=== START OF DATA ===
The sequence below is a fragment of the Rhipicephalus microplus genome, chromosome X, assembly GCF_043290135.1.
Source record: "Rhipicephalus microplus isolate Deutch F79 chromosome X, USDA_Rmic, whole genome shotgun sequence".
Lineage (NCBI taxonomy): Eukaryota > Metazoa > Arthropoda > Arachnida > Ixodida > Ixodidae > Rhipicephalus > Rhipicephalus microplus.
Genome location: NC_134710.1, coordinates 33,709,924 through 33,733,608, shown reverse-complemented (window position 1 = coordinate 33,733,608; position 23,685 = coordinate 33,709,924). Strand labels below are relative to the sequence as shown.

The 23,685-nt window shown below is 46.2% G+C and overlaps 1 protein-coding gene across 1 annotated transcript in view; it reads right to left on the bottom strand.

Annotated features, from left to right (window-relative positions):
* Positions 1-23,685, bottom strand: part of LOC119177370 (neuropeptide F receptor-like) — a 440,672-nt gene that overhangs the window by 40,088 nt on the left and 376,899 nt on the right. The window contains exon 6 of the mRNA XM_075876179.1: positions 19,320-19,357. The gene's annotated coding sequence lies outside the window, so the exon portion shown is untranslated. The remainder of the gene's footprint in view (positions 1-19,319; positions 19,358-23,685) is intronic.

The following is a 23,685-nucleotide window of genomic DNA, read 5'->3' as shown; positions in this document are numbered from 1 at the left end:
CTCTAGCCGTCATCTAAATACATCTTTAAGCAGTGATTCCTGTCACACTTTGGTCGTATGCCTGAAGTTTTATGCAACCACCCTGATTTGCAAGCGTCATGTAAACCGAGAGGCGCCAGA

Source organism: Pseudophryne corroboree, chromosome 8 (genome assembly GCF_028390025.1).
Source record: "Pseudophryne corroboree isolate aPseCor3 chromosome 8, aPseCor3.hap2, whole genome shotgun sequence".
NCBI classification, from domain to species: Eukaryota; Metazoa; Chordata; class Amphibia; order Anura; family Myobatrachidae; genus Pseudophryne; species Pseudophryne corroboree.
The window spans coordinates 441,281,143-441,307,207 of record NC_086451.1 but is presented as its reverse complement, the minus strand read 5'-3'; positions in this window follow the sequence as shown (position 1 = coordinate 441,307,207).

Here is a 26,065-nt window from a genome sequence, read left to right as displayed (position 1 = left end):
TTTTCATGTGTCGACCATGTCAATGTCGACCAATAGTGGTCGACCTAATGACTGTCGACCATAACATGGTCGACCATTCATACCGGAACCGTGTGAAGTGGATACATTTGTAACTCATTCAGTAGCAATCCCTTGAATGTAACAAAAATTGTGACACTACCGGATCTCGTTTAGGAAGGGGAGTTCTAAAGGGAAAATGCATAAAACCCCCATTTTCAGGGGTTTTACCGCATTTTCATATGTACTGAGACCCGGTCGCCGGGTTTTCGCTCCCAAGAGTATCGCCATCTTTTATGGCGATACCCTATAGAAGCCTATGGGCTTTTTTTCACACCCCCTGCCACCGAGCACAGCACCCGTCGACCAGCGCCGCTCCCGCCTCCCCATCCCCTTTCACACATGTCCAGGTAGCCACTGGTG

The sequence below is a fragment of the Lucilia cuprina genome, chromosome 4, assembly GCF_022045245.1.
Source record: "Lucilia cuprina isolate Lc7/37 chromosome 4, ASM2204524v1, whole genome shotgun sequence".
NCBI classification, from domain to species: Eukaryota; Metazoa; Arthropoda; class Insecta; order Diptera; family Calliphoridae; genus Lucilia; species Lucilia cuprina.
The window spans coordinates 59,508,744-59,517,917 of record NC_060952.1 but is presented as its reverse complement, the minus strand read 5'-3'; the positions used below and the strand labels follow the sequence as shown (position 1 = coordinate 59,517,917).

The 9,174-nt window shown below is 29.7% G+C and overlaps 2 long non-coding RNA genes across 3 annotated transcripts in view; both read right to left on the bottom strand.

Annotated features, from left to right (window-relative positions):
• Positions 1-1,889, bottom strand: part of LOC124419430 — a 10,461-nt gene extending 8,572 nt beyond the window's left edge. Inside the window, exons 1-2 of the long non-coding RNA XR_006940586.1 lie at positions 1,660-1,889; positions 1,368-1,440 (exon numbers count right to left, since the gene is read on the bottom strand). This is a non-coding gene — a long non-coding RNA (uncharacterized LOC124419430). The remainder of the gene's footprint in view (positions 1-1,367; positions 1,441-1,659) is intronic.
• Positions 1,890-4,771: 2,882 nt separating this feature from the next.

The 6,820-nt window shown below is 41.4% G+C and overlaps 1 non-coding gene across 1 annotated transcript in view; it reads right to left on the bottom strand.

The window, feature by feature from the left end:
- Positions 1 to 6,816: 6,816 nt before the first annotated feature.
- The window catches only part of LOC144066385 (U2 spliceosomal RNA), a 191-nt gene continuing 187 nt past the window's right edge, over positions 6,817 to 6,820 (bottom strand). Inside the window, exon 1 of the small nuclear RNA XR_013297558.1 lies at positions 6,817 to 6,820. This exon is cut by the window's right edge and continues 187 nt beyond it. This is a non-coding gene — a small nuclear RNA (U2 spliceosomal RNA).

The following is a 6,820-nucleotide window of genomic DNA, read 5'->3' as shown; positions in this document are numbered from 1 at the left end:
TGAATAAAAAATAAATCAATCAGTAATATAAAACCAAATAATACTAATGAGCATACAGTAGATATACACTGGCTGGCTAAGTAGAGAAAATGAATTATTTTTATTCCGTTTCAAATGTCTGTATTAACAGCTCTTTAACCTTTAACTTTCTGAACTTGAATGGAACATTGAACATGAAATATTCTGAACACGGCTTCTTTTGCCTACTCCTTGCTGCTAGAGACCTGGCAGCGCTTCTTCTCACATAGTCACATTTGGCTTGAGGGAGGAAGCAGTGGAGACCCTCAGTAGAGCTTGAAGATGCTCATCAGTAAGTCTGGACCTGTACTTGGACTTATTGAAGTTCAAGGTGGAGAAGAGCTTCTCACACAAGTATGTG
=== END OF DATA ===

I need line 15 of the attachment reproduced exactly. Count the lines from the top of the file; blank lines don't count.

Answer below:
TTTTCATGTGTCGACCATGTCAATGTCGACCAATAGTGGTCGACCTAATGACTGTCGACCATAACATGGTCGACCATTCATACCGGAACCGTGTGAAGTGGATACATTTGTAACTCATTCAGTAGCAATCCCTTGAATGTAACAAAAATTGTGACACTACCGGATCTCGTTTAGGAAGGGGAGTTCTAAAGGGAAAATGCATAAAACCCCCATTTTCAGGGGTTTTACCGCATTTTCATATGTACTGAGACCCGGTCGCCGGGTTTTCGCTCCCAAGAGTATCGCCATCTTTTATGGCGATACCCTATAGAAGCCTATGGGCTTTTTTTCACACCCCCTGCCACCGAGCACAGCACCCGTCGACCAGCGCCGCTCCCGCCTCCCCATCCCCTTTCACACATGTCCAGGTAGCCACTGGTG